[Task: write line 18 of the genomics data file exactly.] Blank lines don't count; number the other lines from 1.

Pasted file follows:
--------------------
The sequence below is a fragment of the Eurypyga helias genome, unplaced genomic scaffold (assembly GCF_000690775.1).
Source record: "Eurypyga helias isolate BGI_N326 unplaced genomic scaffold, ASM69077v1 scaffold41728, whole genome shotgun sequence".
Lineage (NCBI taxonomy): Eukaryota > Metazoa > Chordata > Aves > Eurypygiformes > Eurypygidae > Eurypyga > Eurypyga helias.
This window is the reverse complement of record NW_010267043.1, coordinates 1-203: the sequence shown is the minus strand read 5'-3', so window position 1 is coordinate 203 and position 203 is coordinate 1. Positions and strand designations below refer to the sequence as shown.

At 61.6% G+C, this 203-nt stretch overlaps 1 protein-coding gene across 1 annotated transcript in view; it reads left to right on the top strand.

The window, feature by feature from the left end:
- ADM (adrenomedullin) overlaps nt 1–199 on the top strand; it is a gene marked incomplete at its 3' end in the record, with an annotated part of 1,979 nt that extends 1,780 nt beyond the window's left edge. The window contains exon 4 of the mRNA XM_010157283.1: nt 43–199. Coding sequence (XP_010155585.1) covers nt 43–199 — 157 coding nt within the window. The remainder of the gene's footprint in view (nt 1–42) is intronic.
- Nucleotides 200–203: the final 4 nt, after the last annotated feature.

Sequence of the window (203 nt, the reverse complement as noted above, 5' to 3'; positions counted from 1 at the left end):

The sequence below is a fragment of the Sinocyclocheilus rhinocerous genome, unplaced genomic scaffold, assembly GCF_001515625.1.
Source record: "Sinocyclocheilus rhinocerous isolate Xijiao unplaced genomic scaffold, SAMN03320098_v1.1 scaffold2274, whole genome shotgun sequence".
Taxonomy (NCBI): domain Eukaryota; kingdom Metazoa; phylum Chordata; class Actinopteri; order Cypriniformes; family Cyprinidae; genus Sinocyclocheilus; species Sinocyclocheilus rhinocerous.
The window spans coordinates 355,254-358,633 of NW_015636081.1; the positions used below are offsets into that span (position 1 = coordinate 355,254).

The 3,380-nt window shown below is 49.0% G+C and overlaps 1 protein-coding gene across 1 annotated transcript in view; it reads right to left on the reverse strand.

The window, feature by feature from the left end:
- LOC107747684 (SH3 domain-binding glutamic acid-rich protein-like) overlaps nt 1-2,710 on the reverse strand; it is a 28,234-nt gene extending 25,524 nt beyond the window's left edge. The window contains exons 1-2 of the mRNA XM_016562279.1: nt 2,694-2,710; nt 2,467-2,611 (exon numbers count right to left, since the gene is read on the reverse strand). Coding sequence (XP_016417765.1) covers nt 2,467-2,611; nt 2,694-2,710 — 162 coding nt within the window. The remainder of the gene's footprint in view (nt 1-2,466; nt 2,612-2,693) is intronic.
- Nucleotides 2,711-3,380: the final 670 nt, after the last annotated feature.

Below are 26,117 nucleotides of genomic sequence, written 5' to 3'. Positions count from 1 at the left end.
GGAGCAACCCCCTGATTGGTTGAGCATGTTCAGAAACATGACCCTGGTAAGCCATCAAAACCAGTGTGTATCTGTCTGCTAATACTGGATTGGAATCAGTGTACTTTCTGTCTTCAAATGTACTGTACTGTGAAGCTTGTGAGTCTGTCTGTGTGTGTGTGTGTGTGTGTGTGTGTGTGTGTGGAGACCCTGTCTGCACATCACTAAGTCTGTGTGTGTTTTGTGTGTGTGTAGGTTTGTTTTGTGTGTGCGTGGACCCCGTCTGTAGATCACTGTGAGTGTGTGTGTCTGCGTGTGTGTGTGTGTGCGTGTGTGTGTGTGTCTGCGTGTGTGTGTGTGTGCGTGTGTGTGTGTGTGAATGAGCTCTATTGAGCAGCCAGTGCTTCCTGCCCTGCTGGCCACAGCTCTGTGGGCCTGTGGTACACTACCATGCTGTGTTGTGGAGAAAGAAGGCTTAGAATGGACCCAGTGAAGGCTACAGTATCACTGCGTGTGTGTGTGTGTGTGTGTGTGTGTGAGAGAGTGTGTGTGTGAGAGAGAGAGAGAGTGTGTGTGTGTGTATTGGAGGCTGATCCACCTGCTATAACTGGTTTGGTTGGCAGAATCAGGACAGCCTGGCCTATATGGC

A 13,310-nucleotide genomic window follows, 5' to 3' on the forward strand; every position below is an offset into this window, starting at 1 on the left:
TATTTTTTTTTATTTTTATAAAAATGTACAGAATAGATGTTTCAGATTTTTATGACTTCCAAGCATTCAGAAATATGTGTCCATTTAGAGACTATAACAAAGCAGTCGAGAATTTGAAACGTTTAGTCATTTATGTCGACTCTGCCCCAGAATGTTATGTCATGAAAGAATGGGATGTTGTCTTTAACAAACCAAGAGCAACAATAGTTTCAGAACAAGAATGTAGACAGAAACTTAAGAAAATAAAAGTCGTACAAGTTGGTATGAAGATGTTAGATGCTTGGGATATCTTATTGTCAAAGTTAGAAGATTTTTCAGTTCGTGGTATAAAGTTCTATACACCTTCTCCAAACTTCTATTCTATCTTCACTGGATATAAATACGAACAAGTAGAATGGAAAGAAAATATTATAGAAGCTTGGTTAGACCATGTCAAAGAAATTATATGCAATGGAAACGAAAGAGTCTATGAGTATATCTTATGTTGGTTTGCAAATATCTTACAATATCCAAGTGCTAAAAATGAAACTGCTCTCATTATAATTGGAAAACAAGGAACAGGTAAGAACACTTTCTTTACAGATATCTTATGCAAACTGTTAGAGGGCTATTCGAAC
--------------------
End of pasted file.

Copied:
Below are 26,117 nucleotides of genomic sequence, written 5' to 3'. Positions count from 1 at the left end.